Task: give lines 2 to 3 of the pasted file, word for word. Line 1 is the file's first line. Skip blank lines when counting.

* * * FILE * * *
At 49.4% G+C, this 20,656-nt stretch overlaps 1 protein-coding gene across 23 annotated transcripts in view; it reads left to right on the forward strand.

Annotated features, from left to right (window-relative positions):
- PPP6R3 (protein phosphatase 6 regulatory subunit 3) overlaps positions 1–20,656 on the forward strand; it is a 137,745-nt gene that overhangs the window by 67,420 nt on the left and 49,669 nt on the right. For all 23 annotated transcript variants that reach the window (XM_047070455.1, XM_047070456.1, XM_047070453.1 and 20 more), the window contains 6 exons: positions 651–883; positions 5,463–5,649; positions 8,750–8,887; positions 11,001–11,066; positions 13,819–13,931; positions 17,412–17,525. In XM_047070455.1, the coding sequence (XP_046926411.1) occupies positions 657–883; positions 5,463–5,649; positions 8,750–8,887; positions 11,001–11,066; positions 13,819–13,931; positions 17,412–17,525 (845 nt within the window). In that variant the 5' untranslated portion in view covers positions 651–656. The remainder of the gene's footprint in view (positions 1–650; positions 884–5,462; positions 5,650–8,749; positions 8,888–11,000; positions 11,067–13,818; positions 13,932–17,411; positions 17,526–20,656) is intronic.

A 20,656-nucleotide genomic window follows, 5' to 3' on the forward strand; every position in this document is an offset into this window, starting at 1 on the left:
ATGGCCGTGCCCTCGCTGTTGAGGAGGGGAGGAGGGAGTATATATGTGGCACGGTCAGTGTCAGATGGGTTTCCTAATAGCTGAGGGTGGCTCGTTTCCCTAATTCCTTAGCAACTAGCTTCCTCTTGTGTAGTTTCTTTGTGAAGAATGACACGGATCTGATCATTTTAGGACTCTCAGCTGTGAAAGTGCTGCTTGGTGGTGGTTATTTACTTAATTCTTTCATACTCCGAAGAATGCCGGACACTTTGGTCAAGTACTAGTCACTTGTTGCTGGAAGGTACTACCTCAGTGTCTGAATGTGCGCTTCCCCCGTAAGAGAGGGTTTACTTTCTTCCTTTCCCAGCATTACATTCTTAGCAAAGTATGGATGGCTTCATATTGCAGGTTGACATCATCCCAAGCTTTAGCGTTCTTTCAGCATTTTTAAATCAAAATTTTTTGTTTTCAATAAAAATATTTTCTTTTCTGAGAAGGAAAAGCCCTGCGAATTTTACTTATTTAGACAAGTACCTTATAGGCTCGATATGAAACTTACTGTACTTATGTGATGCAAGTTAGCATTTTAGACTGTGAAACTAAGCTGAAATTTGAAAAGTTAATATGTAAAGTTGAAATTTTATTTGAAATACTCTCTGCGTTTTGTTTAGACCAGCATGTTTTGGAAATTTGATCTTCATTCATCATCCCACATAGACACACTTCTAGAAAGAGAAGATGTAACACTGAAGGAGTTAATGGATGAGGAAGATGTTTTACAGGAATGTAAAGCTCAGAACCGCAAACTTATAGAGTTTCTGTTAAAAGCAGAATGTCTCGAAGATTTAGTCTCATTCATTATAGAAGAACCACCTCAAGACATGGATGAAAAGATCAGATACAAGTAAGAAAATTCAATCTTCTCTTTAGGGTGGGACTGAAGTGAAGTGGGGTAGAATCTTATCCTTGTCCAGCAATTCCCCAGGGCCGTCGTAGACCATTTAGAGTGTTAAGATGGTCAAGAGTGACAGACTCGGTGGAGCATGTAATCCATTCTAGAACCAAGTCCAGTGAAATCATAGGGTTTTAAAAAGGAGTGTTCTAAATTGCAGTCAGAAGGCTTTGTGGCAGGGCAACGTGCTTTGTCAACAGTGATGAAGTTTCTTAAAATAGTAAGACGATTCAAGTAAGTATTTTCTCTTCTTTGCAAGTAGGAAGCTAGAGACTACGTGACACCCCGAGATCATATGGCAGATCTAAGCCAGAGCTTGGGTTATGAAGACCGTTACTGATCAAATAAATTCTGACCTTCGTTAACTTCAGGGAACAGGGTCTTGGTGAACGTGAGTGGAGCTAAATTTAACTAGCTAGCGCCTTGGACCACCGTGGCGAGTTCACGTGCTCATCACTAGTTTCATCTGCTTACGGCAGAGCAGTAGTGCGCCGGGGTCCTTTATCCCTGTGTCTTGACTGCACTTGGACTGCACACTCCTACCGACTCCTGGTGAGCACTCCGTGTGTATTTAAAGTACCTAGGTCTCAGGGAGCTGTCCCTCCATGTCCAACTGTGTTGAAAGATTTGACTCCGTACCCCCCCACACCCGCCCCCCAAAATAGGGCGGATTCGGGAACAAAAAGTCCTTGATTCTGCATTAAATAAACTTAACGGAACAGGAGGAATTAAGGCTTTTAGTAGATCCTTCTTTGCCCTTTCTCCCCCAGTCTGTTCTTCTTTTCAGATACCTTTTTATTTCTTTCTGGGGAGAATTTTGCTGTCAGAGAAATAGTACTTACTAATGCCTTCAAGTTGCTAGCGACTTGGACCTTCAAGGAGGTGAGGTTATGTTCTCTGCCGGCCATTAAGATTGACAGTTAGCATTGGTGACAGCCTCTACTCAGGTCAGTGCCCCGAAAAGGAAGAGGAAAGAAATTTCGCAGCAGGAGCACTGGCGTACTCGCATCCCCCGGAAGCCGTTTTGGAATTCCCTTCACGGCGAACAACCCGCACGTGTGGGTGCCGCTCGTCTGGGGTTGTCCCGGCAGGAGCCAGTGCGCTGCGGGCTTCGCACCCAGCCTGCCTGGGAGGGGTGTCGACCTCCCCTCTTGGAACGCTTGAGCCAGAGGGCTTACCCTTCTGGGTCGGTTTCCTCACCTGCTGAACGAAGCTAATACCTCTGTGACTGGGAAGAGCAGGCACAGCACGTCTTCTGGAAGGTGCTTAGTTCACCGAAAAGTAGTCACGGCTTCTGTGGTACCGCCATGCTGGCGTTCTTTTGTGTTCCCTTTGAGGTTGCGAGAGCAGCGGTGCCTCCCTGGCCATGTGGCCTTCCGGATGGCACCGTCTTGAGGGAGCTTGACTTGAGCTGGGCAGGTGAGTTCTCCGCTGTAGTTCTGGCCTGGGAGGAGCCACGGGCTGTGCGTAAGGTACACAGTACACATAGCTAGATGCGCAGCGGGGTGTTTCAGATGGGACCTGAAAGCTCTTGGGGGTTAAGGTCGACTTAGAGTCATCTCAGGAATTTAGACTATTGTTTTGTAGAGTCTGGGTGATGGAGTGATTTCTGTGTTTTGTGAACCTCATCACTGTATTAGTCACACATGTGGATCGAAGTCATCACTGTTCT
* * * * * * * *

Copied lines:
Annotated features, from left to right (window-relative positions):
- PPP6R3 (protein phosphatase 6 regulatory subunit 3) overlaps positions 1–20,656 on the forward strand; it is a 137,745-nt gene that overhangs the window by 67,420 nt on the left and 49,669 nt on the right. For all 23 annotated transcript variants that reach the window (XM_047070455.1, XM_047070456.1, XM_047070453.1 and 20 more), the window contains 6 exons: positions 651–883; positions 5,463–5,649; positions 8,750–8,887; positions 11,001–11,066; positions 13,819–13,931; positions 17,412–17,525. In XM_047070455.1, the coding sequence (XP_046926411.1) occupies positions 657–883; positions 5,463–5,649; positions 8,750–8,887; positions 11,001–11,066; positions 13,819–13,931; positions 17,412–17,525 (845 nt within the window). In that variant the 5' untranslated portion in view covers positions 651–656. The remainder of the gene's footprint in view (positions 1–650; positions 884–5,462; positions 5,650–8,749; positions 8,888–11,000; positions 11,067–13,818; positions 13,932–17,411; positions 17,526–20,656) is intronic.